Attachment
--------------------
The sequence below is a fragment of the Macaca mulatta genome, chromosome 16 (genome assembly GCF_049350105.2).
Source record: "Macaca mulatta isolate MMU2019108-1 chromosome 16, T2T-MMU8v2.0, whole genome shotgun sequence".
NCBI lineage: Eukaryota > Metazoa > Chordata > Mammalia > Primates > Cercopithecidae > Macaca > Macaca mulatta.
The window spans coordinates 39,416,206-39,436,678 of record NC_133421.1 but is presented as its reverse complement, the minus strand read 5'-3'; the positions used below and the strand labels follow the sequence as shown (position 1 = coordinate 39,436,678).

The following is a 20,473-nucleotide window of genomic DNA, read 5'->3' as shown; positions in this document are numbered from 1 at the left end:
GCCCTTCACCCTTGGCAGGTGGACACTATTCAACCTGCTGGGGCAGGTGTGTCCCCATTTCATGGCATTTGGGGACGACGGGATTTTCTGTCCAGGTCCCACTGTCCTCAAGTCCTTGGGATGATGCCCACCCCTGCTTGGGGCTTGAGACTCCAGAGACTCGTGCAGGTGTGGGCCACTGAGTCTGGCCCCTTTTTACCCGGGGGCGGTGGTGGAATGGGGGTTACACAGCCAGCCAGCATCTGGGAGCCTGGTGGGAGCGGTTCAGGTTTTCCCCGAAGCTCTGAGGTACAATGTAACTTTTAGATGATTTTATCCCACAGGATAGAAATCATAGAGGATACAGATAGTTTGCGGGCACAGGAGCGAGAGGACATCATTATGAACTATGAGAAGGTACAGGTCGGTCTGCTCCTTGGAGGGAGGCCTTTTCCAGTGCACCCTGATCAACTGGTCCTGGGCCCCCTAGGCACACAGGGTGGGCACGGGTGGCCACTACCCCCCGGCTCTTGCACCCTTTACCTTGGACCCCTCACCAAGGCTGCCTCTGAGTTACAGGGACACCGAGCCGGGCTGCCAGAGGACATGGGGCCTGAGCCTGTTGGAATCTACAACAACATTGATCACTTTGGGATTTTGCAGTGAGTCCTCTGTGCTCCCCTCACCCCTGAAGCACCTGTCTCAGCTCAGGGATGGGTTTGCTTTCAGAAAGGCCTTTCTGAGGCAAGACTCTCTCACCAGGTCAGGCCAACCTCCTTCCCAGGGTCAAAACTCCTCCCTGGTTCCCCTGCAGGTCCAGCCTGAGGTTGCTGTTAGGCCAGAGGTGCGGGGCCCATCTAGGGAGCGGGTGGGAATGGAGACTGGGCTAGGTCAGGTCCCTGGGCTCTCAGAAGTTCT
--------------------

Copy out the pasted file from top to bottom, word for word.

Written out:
The sequence below is a fragment of the Macaca mulatta genome, chromosome 16 (genome assembly GCF_049350105.2).
Source record: "Macaca mulatta isolate MMU2019108-1 chromosome 16, T2T-MMU8v2.0, whole genome shotgun sequence".
NCBI lineage: Eukaryota > Metazoa > Chordata > Mammalia > Primates > Cercopithecidae > Macaca > Macaca mulatta.
The window spans coordinates 39,416,206-39,436,678 of record NC_133421.1 but is presented as its reverse complement, the minus strand read 5'-3'; the positions used below and the strand labels follow the sequence as shown (position 1 = coordinate 39,436,678).

The following is a 20,473-nucleotide window of genomic DNA, read 5'->3' as shown; positions in this document are numbered from 1 at the left end:
GCCCTTCACCCTTGGCAGGTGGACACTATTCAACCTGCTGGGGCAGGTGTGTCCCCATTTCATGGCATTTGGGGACGACGGGATTTTCTGTCCAGGTCCCACTGTCCTCAAGTCCTTGGGATGATGCCCACCCCTGCTTGGGGCTTGAGACTCCAGAGACTCGTGCAGGTGTGGGCCACTGAGTCTGGCCCCTTTTTACCCGGGGGCGGTGGTGGAATGGGGGTTACACAGCCAGCCAGCATCTGGGAGCCTGGTGGGAGCGGTTCAGGTTTTCCCCGAAGCTCTGAGGTACAATGTAACTTTTAGATGATTTTATCCCACAGGATAGAAATCATAGAGGATACAGATAGTTTGCGGGCACAGGAGCGAGAGGACATCATTATGAACTATGAGAAGGTACAGGTCGGTCTGCTCCTTGGAGGGAGGCCTTTTCCAGTGCACCCTGATCAACTGGTCCTGGGCCCCCTAGGCACACAGGGTGGGCACGGGTGGCCACTACCCCCCGGCTCTTGCACCCTTTACCTTGGACCCCTCACCAAGGCTGCCTCTGAGTTACAGGGACACCGAGCCGGGCTGCCAGAGGACATGGGGCCTGAGCCTGTTGGAATCTACAACAACATTGATCACTTTGGGATTTTGCAGTGAGTCCTCTGTGCTCCCCTCACCCCTGAAGCACCTGTCTCAGCTCAGGGATGGGTTTGCTTTCAGAAAGGCCTTTCTGAGGCAAGACTCTCTCACCAGGTCAGGCCAACCTCCTTCCCAGGGTCAAAACTCCTCCCTGGTTCCCCTGCAGGTCCAGCCTGAGGTTGCTGTTAGGCCAGAGGTGCGGGGCCCATCTAGGGAGCGGGTGGGAATGGAGACTGGGCTAGGTCAGGTCCCTGGGCTCTCAGAAGTTCT